• Shorten your shower. Each minute you add to your shower time uses about 12 litres of water. For a household of three that extra minute costs you about $90 a year in electricity.
  • To help keep track of time, try using a shower timer. Contact us and we'll send you one for free!*
  • Measure your shower flow rate - if it is more than 11 litres per minute, consider swapping your showerhead for a water-efficient one (provides the same shower experience but uses less water).  Alternatively, for minimal cost, install a flow restrictor (available at any local DIY store). 
  • Don't just watch the shower warming up! Use a bucket in the shower to catch water as it warms up. It's easy to carry out of the house so you can keep thirsty herbs happy in summer.

*Free shower timer available to Hamilton City, Waipā District and Waitomo District residents only.


A shorter shower saves water and power!

In this interactive quiz you have to move the parts of the bathroom to answer the questions and learn how much your household could save.



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  • When running the bath put the plug in first and adjust the temperature as the tub fills.
  • Reduce the depth of your bath. The average amount of water used for a half full bath is 80 litres, compared to 140 litres for a full bath.
  • Baths typically use more water than having a shower.  However, did you know that a 10 minute shower is equivalent to a bath?  If you feel like a long soak now and again, a bath may well be a better option.    
  • Use eco-friendly products and then you can reuse your bath water on your house plants or garden.


  • Check your toilet doesn't leak. Toilet leaks are often silent. A continuously running toilet can waste more than 700 litres of water a day and is not something you can ignore.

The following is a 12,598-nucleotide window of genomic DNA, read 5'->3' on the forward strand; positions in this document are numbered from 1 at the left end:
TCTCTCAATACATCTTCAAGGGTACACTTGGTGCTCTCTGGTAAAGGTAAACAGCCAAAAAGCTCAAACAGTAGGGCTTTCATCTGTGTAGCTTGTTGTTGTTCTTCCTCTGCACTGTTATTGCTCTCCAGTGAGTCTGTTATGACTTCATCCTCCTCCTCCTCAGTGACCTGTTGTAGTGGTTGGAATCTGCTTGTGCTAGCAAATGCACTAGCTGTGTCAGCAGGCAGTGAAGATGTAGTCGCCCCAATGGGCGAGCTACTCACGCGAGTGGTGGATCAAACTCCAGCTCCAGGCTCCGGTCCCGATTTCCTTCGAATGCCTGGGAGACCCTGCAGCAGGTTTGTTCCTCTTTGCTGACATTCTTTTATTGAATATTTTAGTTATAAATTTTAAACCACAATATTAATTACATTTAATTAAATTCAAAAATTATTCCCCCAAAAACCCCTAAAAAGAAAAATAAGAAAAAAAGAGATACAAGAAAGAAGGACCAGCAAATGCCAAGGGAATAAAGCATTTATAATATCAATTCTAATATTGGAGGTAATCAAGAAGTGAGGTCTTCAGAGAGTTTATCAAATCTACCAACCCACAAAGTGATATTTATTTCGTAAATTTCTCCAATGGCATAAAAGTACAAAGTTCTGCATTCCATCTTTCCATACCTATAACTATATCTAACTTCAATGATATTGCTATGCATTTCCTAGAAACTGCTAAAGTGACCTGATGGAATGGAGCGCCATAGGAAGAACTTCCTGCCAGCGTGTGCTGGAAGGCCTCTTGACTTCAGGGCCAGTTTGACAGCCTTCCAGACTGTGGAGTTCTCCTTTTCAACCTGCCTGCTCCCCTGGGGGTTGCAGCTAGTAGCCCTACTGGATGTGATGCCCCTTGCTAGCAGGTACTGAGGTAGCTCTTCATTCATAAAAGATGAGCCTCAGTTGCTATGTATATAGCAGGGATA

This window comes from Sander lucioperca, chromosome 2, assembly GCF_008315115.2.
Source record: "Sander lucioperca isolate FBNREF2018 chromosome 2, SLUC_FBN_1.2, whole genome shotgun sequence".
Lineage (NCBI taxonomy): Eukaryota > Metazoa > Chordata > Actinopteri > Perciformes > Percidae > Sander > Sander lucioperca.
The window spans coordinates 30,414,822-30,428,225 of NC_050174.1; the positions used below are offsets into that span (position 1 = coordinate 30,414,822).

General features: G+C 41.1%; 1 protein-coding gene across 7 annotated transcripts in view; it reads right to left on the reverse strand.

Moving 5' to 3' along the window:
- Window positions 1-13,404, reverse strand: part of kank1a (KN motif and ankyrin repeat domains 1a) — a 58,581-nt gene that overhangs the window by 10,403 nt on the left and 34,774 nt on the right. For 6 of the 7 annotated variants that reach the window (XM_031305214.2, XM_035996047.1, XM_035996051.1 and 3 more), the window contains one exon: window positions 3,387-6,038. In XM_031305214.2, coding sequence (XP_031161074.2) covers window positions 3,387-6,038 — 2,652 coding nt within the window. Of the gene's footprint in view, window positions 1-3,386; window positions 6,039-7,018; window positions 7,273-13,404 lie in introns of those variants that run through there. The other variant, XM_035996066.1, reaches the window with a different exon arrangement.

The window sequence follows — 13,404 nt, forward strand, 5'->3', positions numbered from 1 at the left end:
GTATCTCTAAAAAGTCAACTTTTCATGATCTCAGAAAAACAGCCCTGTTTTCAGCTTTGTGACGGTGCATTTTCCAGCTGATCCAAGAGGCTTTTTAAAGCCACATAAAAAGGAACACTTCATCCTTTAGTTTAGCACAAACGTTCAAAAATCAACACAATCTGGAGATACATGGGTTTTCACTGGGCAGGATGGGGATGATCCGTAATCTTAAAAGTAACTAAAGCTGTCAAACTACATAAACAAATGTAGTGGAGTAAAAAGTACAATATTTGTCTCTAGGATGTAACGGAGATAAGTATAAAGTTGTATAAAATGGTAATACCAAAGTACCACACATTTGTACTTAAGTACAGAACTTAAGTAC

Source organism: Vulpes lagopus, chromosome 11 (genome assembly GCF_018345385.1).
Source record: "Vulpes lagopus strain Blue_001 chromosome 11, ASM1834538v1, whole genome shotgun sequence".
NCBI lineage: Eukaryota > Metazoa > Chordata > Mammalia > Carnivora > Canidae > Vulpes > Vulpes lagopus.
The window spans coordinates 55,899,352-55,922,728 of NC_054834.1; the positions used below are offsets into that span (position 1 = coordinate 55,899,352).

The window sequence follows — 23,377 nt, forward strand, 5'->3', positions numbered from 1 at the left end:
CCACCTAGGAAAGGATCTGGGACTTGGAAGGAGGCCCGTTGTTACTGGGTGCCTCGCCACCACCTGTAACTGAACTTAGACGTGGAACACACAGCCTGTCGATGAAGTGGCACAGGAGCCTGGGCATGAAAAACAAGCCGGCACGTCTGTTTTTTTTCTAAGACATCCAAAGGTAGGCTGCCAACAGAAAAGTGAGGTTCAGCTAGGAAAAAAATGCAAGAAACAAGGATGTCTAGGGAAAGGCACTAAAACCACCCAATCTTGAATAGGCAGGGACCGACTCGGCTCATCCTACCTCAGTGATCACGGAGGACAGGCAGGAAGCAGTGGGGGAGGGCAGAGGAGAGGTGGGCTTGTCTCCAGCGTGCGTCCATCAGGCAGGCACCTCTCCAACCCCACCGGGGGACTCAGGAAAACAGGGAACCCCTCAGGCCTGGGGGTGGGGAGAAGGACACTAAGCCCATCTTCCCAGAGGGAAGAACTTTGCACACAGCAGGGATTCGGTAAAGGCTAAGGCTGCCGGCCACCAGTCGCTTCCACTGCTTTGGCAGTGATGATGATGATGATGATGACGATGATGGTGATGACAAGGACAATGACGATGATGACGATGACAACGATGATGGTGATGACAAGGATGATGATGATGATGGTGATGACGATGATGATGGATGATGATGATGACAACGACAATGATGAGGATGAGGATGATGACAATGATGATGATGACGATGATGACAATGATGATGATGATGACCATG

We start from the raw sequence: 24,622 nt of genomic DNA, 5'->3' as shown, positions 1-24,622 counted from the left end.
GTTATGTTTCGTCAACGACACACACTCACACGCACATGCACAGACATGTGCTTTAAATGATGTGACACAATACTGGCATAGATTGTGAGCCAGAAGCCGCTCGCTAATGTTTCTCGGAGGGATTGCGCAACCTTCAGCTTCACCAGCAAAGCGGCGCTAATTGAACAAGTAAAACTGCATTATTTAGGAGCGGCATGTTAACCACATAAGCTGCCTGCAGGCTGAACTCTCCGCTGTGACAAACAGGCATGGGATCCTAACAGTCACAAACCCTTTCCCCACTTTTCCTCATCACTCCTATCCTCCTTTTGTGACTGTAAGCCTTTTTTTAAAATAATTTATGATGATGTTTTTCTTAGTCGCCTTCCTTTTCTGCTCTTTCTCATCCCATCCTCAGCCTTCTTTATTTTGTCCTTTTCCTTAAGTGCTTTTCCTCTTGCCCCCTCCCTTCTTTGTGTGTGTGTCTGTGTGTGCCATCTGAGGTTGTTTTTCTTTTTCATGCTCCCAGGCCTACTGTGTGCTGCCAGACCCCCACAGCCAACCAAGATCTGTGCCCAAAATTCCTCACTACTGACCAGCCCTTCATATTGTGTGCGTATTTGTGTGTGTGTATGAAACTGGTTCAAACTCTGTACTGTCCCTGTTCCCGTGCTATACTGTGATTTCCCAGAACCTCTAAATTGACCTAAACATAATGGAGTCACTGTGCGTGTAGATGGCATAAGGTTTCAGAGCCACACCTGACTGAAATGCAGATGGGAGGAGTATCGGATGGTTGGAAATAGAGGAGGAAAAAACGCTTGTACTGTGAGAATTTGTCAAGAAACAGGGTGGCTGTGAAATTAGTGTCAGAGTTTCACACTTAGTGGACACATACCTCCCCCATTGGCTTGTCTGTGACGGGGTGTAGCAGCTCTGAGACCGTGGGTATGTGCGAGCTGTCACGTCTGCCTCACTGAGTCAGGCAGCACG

• Don't use your toilet as a rubbish bin. Only pee, poo and paper should be flushed, the rest should go in the bin.
  • Use the correct dual flush option (half-flush for liquid waste and a full-flush for solid waste).
  • Consider installing a toilet weight flush limiter if your toilet is pre-2005. This simple gadget gives you control of how much water is used each flush.
  • Stand a full 2 litre plastic soft drink bottle in your cistern to save water every time you flush. This can achieve savings of up to 5,000 litres per year.
  • When shopping for a new toilet, use the water efficiency labelling scheme (WELS) to help you choose. Just remember, the more stars on the WELS label, the more water efficient the toilet is.


Toilet cistern leak check

Don’t delay, check your toilet today.

Follow these simple steps and watch the video.

  1. Remove the toilet cistern lid.
  2. Put a few drops of blue or green food colouring into the cistern.
  3. Wait 15 minutes. if the water in the bowl has changed colour, you have a leak.
  4. Flush the coloured water away so it doesn't stain the toilet bowl.
  5. A deteriorating washer in the inlet or flush valve is a common cause of water leaking into the toilet bowl. Either call a registered plumber or if you feel confident, fix the leak yourself.


  • Turn off the tap when you are brushing your teeth.
  • Rinse your razor in a plugged sink, not running water.
  • Consider installing water aerators on all your bathroom taps.
  • Turn the taps off tightly and check all your taps for leaks.
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